Avian typhoid is an acute septicemic infectious disease of poultry, most commonly seen at the end of the growing period and in mature animals, particularly serious in commercial laying flocks. It is caused by the Gram-negative bacteria, Salmonella enterica  sp. enterica serovar Gallinarum biovar Gallinarum ( S.  Gallinarum).

The disease mainly affects mature or growing chickens, but can also affect all chickens, ducks, grouse, guinea fowl, peacocks, pheasants, quails and turkeys.

The disease is often characterized by rapid spread with high morbidity and acute or subacute mortality, with a much greater tendency to spread among growing or mature herds. Clinical signs are typical of sepsis in poultry such as pale, dried out combs and wattles, drowsiness, difficulty breathing, diarrhea and increased mortality. Clinical illness may persist for several months. In breeding hens, infection reduces egg production and hatchability. In addition, it increases the incidence of hairline cracks in egg shells, leading to an increased risk of contamination and, as a result, poor quality of chicks or poults born from infected eggs is observed.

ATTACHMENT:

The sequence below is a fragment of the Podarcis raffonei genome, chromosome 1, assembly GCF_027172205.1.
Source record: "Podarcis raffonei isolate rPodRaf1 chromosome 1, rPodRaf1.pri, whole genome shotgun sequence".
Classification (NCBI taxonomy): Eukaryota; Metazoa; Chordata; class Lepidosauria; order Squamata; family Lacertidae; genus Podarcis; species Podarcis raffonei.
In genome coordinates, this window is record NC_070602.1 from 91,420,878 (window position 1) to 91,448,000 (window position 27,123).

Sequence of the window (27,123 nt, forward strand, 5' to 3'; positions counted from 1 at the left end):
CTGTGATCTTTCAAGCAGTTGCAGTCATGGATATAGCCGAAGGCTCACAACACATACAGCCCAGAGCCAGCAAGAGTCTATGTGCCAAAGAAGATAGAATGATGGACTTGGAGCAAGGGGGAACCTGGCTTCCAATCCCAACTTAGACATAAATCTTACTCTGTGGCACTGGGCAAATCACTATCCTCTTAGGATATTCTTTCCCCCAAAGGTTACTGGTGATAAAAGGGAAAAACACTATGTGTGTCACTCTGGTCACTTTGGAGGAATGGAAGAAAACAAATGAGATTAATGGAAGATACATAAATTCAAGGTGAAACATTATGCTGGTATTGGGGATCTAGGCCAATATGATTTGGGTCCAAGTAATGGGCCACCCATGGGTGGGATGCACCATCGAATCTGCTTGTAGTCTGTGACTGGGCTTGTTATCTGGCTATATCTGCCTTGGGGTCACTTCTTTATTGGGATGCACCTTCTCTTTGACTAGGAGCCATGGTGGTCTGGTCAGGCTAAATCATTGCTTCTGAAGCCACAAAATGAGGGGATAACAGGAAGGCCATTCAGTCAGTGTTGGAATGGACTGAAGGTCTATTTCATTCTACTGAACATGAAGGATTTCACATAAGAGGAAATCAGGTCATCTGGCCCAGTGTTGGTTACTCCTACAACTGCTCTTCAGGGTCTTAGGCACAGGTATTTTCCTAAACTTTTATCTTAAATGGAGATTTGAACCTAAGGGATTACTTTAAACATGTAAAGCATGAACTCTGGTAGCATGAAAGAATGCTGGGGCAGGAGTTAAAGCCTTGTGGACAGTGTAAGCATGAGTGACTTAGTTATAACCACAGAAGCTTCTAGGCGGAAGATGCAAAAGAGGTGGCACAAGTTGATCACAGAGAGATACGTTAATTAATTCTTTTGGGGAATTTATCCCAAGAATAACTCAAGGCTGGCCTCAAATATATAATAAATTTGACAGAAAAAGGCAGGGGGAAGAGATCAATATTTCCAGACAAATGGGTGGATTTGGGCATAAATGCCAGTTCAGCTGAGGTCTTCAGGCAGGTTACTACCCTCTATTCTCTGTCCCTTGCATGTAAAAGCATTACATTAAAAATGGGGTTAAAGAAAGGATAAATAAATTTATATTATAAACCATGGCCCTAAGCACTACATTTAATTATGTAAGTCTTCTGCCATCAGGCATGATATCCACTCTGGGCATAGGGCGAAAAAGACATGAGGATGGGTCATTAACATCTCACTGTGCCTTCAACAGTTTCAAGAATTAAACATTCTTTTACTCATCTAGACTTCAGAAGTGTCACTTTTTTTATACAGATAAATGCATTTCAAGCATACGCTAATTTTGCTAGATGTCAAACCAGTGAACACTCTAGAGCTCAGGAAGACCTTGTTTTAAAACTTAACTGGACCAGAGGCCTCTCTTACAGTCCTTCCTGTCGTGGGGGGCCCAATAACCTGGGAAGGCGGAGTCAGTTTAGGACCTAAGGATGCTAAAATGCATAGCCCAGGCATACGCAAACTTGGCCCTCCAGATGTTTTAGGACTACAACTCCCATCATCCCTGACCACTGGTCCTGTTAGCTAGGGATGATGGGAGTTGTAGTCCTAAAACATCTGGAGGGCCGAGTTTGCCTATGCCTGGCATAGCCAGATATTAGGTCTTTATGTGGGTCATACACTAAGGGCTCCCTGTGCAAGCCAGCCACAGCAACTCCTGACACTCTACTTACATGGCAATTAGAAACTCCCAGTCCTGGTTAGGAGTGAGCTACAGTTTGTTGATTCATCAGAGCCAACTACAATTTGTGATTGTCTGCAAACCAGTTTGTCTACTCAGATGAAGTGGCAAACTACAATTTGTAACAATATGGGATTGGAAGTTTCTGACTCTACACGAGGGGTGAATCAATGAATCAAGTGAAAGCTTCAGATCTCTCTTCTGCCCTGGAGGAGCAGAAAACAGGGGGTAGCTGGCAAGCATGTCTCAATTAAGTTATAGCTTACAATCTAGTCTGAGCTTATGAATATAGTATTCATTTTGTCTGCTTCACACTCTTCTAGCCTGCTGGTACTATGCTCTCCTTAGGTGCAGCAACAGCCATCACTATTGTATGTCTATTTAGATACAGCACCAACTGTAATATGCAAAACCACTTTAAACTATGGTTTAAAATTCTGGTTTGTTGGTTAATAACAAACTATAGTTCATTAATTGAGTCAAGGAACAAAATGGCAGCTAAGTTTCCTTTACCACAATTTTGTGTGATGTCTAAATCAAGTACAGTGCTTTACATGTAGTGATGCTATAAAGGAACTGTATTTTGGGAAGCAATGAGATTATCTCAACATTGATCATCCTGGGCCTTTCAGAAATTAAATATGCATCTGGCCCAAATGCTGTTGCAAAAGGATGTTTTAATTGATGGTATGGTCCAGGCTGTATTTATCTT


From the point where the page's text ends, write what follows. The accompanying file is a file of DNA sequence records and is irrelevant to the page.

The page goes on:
The disease has never been diagnosed in Canada.

Biosecurity is the best way to protect herds to avoid disease transmission.

For a detailed description of these diseases and control measures, please consult the Canadian Food Inspection Agency (CFIA) website as well as the EQCMA document Detecting notifiable diseases in poultry .

For more information on Avian Typhosis disease, visit the CFIA website: Avian Typhosis